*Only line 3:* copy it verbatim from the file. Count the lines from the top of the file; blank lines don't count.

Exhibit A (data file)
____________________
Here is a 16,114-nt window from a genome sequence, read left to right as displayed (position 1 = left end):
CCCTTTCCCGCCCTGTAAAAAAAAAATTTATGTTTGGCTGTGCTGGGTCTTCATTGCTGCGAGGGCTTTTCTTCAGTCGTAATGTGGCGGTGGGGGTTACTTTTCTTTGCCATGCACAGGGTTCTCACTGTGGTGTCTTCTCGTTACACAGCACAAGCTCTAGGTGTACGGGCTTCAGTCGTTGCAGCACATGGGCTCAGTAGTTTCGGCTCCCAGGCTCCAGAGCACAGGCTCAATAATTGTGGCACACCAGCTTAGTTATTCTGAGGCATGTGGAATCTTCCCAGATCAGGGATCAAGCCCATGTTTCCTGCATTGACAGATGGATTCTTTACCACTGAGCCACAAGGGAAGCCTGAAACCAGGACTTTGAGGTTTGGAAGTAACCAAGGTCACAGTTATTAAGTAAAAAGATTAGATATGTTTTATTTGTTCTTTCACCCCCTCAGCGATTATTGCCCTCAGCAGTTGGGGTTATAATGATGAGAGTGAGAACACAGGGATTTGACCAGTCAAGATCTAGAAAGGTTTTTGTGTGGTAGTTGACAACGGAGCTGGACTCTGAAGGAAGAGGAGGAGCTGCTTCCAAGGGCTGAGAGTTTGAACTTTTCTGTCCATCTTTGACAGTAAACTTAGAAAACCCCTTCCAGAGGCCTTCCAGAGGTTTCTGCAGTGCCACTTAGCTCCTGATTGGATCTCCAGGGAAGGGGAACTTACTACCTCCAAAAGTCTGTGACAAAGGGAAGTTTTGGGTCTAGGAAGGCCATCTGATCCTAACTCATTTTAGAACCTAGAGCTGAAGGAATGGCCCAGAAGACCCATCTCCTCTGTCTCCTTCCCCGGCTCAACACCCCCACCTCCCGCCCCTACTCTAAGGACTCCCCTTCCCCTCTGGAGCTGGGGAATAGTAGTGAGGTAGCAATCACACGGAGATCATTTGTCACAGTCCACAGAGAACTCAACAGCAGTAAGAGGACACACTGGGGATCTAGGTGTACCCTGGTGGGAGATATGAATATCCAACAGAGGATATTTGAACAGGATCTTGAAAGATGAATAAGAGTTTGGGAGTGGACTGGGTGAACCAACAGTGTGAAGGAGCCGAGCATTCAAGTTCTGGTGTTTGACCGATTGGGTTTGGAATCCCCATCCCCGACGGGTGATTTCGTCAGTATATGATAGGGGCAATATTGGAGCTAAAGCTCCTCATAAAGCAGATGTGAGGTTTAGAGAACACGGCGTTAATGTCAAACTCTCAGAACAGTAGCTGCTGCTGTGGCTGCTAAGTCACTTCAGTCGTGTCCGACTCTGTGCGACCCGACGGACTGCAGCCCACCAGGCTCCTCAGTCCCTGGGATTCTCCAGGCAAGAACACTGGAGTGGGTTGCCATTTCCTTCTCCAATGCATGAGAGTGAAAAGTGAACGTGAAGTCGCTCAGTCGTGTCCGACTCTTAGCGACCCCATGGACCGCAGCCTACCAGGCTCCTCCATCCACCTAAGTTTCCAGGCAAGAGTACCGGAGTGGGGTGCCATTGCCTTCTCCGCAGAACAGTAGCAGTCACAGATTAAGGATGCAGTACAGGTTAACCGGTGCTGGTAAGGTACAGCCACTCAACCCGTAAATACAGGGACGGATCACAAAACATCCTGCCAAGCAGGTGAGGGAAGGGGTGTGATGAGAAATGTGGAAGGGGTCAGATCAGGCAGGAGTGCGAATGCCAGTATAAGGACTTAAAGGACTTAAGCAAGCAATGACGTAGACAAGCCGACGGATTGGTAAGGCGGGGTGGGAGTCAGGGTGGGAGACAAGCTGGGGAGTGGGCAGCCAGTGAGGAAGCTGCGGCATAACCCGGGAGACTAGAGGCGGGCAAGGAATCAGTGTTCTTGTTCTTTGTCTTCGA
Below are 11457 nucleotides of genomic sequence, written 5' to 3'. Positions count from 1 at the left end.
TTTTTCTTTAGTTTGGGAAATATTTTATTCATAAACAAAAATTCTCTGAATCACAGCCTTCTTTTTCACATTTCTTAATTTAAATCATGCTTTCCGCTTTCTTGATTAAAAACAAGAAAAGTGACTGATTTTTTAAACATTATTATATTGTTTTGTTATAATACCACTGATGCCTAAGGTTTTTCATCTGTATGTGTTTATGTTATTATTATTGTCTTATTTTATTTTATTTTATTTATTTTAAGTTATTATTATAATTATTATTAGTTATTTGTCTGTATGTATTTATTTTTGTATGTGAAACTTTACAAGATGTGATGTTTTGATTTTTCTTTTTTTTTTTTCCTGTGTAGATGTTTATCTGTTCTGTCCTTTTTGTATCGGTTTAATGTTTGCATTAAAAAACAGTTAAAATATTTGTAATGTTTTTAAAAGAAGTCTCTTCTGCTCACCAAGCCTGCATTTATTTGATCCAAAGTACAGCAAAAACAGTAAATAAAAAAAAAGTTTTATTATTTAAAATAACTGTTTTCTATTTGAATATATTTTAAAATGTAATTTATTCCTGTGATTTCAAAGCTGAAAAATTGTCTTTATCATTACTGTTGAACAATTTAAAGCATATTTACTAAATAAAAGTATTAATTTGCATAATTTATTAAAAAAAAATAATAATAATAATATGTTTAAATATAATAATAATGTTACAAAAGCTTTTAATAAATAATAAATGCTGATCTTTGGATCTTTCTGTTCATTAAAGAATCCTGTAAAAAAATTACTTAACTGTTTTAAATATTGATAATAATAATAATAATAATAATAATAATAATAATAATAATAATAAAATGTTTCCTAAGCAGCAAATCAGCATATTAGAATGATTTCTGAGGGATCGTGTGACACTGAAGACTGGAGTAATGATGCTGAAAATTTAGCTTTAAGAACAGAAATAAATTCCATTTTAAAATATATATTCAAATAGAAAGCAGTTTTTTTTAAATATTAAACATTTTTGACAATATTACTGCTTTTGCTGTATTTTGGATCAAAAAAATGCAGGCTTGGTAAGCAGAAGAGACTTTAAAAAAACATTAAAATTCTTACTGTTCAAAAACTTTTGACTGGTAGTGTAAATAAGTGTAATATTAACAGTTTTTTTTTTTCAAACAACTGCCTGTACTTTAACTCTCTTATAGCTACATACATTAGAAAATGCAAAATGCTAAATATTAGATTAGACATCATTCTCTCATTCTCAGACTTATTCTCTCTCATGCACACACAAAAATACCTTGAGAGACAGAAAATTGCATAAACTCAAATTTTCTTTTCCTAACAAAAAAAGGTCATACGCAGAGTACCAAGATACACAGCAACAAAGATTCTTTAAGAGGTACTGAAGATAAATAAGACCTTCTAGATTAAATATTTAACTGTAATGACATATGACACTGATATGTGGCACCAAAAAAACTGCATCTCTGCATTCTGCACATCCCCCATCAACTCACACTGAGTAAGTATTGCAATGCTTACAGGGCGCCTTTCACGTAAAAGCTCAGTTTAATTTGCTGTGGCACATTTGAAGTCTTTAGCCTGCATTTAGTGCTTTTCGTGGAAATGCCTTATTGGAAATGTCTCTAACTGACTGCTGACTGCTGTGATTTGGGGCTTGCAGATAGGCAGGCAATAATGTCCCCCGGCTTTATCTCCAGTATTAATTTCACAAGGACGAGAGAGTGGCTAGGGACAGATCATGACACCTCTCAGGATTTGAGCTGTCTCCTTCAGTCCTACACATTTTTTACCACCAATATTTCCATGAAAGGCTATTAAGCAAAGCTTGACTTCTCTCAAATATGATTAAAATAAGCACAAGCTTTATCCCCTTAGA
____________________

Below are 11457 nucleotides of genomic sequence, written 5' to 3'. Positions count from 1 at the left end.